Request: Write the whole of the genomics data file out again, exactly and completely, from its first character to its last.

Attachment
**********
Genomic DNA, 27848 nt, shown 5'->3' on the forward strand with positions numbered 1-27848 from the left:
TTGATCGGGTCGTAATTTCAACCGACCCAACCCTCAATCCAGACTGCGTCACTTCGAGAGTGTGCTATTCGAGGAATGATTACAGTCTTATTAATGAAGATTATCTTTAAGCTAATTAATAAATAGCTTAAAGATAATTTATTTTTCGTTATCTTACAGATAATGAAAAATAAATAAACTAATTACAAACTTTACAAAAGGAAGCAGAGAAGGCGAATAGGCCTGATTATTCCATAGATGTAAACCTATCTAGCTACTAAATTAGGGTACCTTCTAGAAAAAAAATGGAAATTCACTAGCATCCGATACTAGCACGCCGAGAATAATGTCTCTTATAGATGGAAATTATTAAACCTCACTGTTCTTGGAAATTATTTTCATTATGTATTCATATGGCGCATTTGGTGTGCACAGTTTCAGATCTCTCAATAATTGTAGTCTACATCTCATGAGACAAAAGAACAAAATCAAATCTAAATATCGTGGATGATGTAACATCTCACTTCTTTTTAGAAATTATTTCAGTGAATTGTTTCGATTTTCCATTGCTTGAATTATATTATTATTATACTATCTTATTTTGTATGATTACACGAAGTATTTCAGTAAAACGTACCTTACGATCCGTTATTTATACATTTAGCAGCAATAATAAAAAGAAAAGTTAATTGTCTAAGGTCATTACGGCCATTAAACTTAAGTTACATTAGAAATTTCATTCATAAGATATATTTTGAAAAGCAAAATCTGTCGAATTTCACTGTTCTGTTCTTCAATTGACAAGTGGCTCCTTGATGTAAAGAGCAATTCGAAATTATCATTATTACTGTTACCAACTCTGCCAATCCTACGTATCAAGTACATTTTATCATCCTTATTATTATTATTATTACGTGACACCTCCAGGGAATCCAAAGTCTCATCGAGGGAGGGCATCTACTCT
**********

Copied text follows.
Genomic DNA, 27848 nt, shown 5'->3' on the forward strand with positions numbered 1-27848 from the left:
TTGATCGGGTCGTAATTTCAACCGACCCAACCCTCAATCCAGACTGCGTCACTTCGAGAGTGTGCTATTCGAGGAATGATTACAGTCTTATTAATGAAGATTATCTTTAAGCTAATTAATAAATAGCTTAAAGATAATTTATTTTTCGTTATCTTACAGATAATGAAAAATAAATAAACTAATTACAAACTTTACAAAAGGAAGCAGAGAAGGCGAATAGGCCTGATTATTCCATAGATGTAAACCTATCTAGCTACTAAATTAGGGTACCTTCTAGAAAAAAAATGGAAATTCACTAGCATCCGATACTAGCACGCCGAGAATAATGTCTCTTATAGATGGAAATTATTAAACCTCACTGTTCTTGGAAATTATTTTCATTATGTATTCATATGGCGCATTTGGTGTGCACAGTTTCAGATCTCTCAATAATTGTAGTCTACATCTCATGAGACAAAAGAACAAAATCAAATCTAAATATCGTGGATGATGTAACATCTCACTTCTTTTTAGAAATTATTTCAGTGAATTGTTTCGATTTTCCATTGCTTGAATTATATTATTATTATACTATCTTATTTTGTATGATTACACGAAGTATTTCAGTAAAACGTACCTTACGATCCGTTATTTATACATTTAGCAGCAATAATAAAAAGAAAAGTTAATTGTCTAAGGTCATTACGGCCATTAAACTTAAGTTACATTAGAAATTTCATTCATAAGATATATTTTGAAAAGCAAAATCTGTCGAATTTCACTGTTCTGTTCTTCAATTGACAAGTGGCTCCTTGATGTAAAGAGCAATTCGAAATTATCATTATTACTGTTACCAACTCTGCCAATCCTACGTATCAAGTACATTTTATCATCCTTATTATTATTATTATTACGTGACACCTCCAGGGAATCCAAAGTCTCATCGAGGGAGGGCATCTACTCT